On the JST of Revelation 3-7

A COMMENTARY ON JOSEPH SMITH’S REVISION OF REVELATION 3-7

Kevin Barney

1. Revelation 3:1

And unto the angel servant of the church in Sardis, write; These things saith he that who hath the seven Spirits of God, and the seven stars, which are the seven servants of God; I know thy works, that thou hast a name that thou livest, and art not dead.

    The Greek angelos, despite its common English cognate “angel,” can also mean a human messenger or one sent on some sort of a mission. The JST often takes it in this sense in Revelation with the word “servant.” Smith consistently edits references to the “seven Spirits of God” out of the text; the meaning of the allusion is unclear, but may be a reference to the seven archangels of Jewish tradition. Here Smith keeps the reference to the “seven stars,” but simply equates them with the seven servants, which Smith seems to intend to refer to the human leaders of the seven churches (to which Revelation was directed). The end of the verse should be rendered something like “I know your deeds, that you have a reputation that you are alive, but in reality you are dead.” (NET) KJV “name” is a translation of onoma, which here actually means “reputation.” The end of the KJV translation doesn’t make sense: “thou hast a name that thou livest, and are dead.” The KJV seems to be contradicting itself, which is why the JST adds a negative to the last clause, “thou art not dead.” This is a reaction to a KJV translation error. The conjunction kai most commonly means “and,” as the KJV takes it in this passage, but here kai has contrasting force and needs to be rendered “but” (as correctly rendered for instance in the NET).

    Paradigm Classification A-1 (English Paraphrase of KJV Text)

2. Revelation 3:2

Be watchful therefore, and strengthen the things which those who remain, that who are ready to die: for I have not found thy works perfect before God.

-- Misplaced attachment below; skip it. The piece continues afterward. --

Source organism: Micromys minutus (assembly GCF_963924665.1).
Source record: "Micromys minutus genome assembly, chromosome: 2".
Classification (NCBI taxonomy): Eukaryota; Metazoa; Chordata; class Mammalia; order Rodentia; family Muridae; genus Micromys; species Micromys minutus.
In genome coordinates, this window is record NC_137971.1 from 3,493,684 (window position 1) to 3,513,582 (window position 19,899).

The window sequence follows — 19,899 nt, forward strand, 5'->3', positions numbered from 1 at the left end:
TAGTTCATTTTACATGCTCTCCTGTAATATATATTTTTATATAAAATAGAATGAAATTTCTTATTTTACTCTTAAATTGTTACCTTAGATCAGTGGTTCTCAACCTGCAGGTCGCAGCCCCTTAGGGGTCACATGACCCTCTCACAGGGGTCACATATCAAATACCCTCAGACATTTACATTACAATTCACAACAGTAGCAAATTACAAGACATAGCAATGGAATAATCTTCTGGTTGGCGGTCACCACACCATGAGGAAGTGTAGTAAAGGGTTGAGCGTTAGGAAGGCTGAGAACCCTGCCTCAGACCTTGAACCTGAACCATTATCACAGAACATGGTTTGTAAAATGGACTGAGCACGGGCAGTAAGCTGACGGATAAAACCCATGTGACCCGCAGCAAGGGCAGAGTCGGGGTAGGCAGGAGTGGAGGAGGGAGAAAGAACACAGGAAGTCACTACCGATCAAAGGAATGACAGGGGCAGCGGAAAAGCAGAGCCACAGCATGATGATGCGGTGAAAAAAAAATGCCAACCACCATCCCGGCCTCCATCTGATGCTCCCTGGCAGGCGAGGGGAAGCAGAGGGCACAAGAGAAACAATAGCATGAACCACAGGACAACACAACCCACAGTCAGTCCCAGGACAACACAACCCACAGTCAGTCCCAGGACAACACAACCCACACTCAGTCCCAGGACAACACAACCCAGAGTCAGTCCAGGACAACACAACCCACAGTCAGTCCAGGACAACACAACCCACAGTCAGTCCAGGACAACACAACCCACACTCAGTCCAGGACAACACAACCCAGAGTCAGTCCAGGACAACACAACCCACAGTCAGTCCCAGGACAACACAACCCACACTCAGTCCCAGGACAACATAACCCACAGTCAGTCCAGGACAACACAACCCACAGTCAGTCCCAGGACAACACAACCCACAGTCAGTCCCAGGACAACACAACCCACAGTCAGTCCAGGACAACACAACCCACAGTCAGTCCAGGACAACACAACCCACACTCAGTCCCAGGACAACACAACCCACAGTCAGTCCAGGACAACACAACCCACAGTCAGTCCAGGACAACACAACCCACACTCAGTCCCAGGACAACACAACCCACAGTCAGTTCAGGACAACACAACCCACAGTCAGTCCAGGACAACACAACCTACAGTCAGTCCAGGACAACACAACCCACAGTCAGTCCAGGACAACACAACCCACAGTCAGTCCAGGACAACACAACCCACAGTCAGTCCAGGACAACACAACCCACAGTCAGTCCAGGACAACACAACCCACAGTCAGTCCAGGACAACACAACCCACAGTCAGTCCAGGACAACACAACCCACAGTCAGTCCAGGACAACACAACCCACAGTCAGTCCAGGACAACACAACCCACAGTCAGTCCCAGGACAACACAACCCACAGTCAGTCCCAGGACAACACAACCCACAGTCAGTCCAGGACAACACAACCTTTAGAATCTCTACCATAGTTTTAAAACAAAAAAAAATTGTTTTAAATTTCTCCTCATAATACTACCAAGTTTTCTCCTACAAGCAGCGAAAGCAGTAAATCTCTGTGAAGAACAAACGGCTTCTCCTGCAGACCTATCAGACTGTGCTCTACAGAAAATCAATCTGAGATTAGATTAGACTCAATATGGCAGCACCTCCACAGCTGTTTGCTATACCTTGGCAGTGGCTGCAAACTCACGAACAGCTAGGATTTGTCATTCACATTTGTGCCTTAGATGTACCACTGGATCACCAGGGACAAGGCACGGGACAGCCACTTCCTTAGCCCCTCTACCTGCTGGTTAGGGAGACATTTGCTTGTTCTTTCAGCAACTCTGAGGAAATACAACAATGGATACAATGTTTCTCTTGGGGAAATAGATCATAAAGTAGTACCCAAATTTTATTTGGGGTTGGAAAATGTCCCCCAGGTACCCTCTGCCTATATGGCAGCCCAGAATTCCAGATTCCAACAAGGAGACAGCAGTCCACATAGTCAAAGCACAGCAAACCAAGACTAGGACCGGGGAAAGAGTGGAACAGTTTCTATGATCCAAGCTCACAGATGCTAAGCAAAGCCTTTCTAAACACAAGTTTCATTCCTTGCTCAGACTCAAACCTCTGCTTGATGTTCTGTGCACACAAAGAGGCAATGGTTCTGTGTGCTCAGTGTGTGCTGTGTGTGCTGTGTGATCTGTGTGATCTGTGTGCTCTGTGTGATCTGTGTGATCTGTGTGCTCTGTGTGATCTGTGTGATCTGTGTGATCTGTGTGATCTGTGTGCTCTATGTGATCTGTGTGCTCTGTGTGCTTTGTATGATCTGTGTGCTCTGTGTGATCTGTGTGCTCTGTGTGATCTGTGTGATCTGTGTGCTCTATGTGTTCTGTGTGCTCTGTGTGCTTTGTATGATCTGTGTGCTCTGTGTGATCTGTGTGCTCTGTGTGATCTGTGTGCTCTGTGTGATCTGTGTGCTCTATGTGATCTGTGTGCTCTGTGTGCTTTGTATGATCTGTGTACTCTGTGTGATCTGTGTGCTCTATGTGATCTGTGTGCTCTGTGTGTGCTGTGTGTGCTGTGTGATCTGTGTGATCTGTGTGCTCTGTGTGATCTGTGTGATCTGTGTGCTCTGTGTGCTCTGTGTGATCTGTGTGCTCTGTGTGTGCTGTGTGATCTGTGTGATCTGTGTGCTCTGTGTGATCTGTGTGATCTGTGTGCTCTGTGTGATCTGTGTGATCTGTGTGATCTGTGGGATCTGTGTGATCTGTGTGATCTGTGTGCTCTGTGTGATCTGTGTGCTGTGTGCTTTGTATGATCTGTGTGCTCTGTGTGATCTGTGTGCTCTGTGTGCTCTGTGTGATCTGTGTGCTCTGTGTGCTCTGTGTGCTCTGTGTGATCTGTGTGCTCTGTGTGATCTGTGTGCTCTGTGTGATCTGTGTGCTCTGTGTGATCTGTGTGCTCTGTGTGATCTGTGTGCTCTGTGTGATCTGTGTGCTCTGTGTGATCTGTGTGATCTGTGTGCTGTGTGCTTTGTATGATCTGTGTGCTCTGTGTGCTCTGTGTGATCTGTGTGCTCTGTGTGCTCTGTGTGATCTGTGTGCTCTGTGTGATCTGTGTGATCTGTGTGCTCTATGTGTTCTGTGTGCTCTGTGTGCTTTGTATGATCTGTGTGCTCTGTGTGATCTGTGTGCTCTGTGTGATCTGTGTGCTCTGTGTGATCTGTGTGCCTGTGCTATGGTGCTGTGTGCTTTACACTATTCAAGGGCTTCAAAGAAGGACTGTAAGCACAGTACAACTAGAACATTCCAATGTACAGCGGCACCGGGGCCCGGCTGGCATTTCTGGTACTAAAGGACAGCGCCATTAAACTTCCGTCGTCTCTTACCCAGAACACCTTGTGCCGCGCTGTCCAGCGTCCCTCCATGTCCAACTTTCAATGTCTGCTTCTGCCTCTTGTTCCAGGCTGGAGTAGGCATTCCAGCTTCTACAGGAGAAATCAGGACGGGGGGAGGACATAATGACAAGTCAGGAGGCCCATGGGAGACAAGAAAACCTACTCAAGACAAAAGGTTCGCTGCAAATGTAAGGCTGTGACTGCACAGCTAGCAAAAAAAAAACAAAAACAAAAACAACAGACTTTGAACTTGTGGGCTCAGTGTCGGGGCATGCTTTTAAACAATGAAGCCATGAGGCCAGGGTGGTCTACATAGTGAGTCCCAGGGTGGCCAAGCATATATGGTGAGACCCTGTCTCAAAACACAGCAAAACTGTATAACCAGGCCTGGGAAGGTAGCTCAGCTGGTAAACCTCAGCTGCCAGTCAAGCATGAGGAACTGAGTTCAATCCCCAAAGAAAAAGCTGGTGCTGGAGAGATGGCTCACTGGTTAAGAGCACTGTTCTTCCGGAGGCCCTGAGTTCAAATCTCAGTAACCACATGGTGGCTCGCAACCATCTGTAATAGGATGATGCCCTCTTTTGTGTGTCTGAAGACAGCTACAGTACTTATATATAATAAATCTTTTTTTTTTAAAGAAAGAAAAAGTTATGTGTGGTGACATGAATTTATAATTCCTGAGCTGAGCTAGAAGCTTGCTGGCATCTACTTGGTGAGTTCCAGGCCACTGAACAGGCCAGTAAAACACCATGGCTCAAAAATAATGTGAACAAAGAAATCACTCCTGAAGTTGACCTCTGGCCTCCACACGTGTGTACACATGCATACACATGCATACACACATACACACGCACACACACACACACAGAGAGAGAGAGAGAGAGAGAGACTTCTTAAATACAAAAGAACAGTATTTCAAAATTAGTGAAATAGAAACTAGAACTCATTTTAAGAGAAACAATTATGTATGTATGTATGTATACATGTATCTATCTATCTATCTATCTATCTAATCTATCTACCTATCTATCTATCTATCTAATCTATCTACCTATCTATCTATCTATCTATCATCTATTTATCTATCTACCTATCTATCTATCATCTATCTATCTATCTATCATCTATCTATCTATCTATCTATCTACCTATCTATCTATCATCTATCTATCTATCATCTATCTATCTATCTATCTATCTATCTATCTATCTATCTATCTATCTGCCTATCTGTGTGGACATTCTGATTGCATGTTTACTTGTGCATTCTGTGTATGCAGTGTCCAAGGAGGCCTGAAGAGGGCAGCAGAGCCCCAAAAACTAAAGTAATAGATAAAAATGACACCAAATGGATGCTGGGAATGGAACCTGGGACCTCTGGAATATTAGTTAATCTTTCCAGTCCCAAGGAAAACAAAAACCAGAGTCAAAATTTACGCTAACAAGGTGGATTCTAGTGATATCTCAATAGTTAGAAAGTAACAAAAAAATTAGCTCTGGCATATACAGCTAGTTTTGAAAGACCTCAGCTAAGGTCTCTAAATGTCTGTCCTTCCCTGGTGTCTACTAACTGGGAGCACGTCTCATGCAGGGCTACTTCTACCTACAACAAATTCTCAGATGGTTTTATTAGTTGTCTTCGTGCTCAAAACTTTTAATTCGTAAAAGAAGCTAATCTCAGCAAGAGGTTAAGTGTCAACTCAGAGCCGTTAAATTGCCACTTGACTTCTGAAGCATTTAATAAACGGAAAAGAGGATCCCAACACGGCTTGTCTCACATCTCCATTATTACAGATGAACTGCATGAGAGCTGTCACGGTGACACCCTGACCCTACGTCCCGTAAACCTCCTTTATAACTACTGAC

The JST adds “therefore” to emphasize that this rebuke is in consequence of the critique of the superficial Christianity of those at Sardis given in verse 1. The “things which remain” is a translation of ta loipa (neuter plural), but the sense is “what remains of your Christian life,” so
the JST correctly personalizes the situation to make it not about “things” but “people,” changing the text from “the things which remain” to “those who remain.”

    Paradigm Classification A-1 (English Paraphrase of KJV Text)

3. Revelation 3:7

And to the angel servant of the church in Philadelphia write; These things saith he that is holy, he that is true, he that hath the key of David, he that openeth, and no man shutteth; and shutteth, and no man openeth;

    (On the ability of Greek angelos to refer to either a divine or a human messenger, see comment on 3:1.)

4. Revelation 3:12

Him that overcometh will I make a pillar in the temple of my God, and he shall go no more out: and I will write upon him the name of my God, and the name of the city of my God, which this is new New Jerusalem, which cometh down out of heaven from my God: and I will write upon him my new name.

    The change from “which” to “this” was motivated by the italics. The capitalization of “New” is merely stylistic; a number of modern translations do the same.